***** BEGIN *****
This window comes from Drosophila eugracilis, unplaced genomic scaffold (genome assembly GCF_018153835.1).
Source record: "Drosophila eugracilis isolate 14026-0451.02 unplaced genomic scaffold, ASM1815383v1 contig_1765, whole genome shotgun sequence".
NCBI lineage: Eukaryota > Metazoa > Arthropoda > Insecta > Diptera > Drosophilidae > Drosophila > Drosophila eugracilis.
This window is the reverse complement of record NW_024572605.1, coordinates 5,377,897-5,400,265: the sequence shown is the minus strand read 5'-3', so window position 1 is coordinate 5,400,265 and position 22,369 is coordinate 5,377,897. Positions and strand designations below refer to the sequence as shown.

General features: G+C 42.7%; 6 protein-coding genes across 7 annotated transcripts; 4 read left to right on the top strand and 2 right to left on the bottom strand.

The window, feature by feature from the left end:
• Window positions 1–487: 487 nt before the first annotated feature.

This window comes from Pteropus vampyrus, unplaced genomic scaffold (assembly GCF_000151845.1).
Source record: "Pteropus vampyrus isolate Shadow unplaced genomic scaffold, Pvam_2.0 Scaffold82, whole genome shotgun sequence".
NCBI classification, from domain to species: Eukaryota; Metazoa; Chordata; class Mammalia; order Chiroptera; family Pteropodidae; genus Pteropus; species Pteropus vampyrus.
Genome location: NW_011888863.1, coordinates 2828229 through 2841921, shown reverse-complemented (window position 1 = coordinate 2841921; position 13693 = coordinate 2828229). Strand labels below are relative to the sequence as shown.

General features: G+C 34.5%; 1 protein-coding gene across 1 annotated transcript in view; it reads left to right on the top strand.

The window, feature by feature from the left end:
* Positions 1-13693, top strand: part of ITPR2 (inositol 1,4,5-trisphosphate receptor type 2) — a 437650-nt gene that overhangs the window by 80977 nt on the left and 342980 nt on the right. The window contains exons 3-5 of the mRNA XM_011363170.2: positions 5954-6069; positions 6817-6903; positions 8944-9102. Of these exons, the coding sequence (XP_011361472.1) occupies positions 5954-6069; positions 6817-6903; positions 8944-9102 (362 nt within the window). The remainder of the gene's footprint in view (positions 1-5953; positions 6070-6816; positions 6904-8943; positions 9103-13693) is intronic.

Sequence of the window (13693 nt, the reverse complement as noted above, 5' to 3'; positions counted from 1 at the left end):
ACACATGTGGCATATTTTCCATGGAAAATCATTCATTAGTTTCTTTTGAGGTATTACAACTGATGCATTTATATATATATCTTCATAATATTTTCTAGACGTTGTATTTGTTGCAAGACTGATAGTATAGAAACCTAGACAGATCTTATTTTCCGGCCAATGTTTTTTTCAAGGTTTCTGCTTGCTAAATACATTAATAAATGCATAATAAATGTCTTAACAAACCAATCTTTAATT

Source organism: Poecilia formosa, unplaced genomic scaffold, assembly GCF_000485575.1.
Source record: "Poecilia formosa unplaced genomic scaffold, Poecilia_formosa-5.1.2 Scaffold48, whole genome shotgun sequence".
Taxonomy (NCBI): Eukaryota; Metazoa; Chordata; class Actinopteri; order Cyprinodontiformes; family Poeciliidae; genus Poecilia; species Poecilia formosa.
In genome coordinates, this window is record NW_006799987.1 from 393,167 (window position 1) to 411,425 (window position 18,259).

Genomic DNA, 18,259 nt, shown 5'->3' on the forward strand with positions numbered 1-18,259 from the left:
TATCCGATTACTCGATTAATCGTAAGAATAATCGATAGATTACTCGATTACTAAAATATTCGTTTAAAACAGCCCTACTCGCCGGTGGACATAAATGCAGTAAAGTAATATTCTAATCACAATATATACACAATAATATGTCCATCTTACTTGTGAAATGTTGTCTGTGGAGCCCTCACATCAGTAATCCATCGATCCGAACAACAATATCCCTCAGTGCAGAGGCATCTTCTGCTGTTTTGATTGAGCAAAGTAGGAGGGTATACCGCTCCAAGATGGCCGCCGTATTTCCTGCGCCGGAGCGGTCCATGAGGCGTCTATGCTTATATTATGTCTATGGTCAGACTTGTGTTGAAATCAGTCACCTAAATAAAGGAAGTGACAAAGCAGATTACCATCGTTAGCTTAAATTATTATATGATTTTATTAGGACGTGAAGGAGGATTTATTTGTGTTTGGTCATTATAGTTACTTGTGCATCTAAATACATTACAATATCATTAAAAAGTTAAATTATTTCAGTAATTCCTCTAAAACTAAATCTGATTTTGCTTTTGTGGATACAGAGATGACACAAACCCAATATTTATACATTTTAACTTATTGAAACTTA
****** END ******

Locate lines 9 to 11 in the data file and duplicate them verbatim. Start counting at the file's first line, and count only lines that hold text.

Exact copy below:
Source record: "Pteropus vampyrus isolate Shadow unplaced genomic scaffold, Pvam_2.0 Scaffold82, whole genome shotgun sequence".
NCBI classification, from domain to species: Eukaryota; Metazoa; Chordata; class Mammalia; order Chiroptera; family Pteropodidae; genus Pteropus; species Pteropus vampyrus.
Genome location: NW_011888863.1, coordinates 2828229 through 2841921, shown reverse-complemented (window position 1 = coordinate 2841921; position 13693 = coordinate 2828229). Strand labels below are relative to the sequence as shown.